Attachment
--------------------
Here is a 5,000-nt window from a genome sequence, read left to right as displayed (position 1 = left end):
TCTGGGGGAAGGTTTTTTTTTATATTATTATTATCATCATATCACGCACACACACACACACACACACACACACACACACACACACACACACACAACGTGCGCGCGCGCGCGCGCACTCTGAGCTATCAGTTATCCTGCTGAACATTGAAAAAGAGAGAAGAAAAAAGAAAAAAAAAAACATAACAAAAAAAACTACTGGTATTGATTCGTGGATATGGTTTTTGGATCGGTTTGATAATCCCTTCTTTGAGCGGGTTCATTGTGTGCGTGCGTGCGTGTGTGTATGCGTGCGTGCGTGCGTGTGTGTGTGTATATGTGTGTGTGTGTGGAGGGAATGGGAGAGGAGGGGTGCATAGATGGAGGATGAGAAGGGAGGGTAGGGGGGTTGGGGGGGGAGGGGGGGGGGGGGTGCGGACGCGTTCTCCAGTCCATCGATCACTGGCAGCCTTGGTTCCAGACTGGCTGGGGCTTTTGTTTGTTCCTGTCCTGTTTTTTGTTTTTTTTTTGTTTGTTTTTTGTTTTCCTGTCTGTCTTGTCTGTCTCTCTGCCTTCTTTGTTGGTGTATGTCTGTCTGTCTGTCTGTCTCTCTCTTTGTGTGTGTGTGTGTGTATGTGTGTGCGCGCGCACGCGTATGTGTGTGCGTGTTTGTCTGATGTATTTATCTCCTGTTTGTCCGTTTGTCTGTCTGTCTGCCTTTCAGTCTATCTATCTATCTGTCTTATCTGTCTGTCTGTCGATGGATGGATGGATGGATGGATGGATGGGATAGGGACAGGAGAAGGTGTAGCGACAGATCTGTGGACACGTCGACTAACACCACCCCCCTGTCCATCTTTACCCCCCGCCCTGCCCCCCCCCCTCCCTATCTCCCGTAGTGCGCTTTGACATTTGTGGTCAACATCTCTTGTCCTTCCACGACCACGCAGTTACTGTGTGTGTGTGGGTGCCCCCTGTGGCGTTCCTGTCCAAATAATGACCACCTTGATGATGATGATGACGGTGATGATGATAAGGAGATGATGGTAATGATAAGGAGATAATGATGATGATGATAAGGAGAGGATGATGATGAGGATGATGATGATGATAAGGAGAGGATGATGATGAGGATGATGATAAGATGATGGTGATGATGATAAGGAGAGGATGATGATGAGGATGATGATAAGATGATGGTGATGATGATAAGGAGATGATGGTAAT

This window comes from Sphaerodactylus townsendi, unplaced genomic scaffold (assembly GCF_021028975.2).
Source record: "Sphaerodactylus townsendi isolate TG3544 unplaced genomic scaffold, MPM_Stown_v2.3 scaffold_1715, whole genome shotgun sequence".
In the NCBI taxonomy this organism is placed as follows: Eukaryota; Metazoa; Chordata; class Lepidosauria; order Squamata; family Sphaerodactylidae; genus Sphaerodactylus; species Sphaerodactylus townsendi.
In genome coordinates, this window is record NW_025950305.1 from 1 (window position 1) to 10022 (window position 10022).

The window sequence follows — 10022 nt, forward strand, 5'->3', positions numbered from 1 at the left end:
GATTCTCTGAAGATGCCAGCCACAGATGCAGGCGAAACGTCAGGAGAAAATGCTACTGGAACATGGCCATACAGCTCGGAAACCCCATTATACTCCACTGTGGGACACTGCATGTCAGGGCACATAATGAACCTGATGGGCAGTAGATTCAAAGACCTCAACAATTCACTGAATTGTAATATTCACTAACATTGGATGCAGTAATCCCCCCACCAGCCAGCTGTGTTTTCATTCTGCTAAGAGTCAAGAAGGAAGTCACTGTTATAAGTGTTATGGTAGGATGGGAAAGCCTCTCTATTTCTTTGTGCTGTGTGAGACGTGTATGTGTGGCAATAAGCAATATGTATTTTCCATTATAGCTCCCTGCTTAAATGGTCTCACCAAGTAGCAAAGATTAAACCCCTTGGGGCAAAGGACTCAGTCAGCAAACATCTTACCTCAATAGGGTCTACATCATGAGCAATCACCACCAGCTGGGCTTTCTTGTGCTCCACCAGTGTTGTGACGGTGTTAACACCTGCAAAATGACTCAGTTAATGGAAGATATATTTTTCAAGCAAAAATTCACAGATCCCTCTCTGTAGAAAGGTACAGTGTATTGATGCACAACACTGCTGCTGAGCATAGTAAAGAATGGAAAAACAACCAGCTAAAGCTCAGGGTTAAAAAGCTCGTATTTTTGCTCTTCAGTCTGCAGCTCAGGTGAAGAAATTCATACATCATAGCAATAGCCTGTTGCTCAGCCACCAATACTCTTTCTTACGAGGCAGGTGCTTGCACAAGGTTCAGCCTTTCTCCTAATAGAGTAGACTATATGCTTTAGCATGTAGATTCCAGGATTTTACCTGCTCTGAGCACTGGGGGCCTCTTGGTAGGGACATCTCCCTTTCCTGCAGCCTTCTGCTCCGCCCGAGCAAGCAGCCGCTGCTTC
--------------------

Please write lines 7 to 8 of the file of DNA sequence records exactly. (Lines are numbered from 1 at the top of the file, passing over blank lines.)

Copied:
The window sequence follows — 10022 nt, forward strand, 5'->3', positions numbered from 1 at the left end:
GATTCTCTGAAGATGCCAGCCACAGATGCAGGCGAAACGTCAGGAGAAAATGCTACTGGAACATGGCCATACAGCTCGGAAACCCCATTATACTCCACTGTGGGACACTGCATGTCAGGGCACATAATGAACCTGATGGGCAGTAGATTCAAAGACCTCAACAATTCACTGAATTGTAATATTCACTAACATTGGATGCAGTAATCCCCCCACCAGCCAGCTGTGTTTTCATTCTGCTAAGAGTCAAGAAGGAAGTCACTGTTATAAGTGTTATGGTAGGATGGGAAAGCCTCTCTATTTCTTTGTGCTGTGTGAGACGTGTATGTGTGGCAATAAGCAATATGTATTTTCCATTATAGCTCCCTGCTTAAATGGTCTCACCAAGTAGCAAAGATTAAACCCCTTGGGGCAAAGGACTCAGTCAGCAAACATCTTACCTCAATAGGGTCTACATCATGAGCAATCACCACCAGCTGGGCTTTCTTGTGCTCCACCAGTGTTGTGACGGTGTTAACACCTGCAAAATGACTCAGTTAATGGAAGATATATTTTTCAAGCAAAAATTCACAGATCCCTCTCTGTAGAAAGGTACAGTGTATTGATGCACAACACTGCTGCTGAGCATAGTAAAGAATGGAAAAACAACCAGCTAAAGCTCAGGGTTAAAAAGCTCGTATTTTTGCTCTTCAGTCTGCAGCTCAGGTGAAGAAATTCATACATCATAGCAATAGCCTGTTGCTCAGCCACCAATACTCTTTCTTACGAGGCAGGTGCTTGCACAAGGTTCAGCCTTTCTCCTAATAGAGTAGACTATATGCTTTAGCATGTAGATTCCAGGATTTTACCTGCTCTGAGCACTGGGGGCCTCTTGGTAGGGACATCTCCCTTTCCTGCAGCCTTCTGCTCCGCCCGAGCAAGCAGCCGCTGCTTC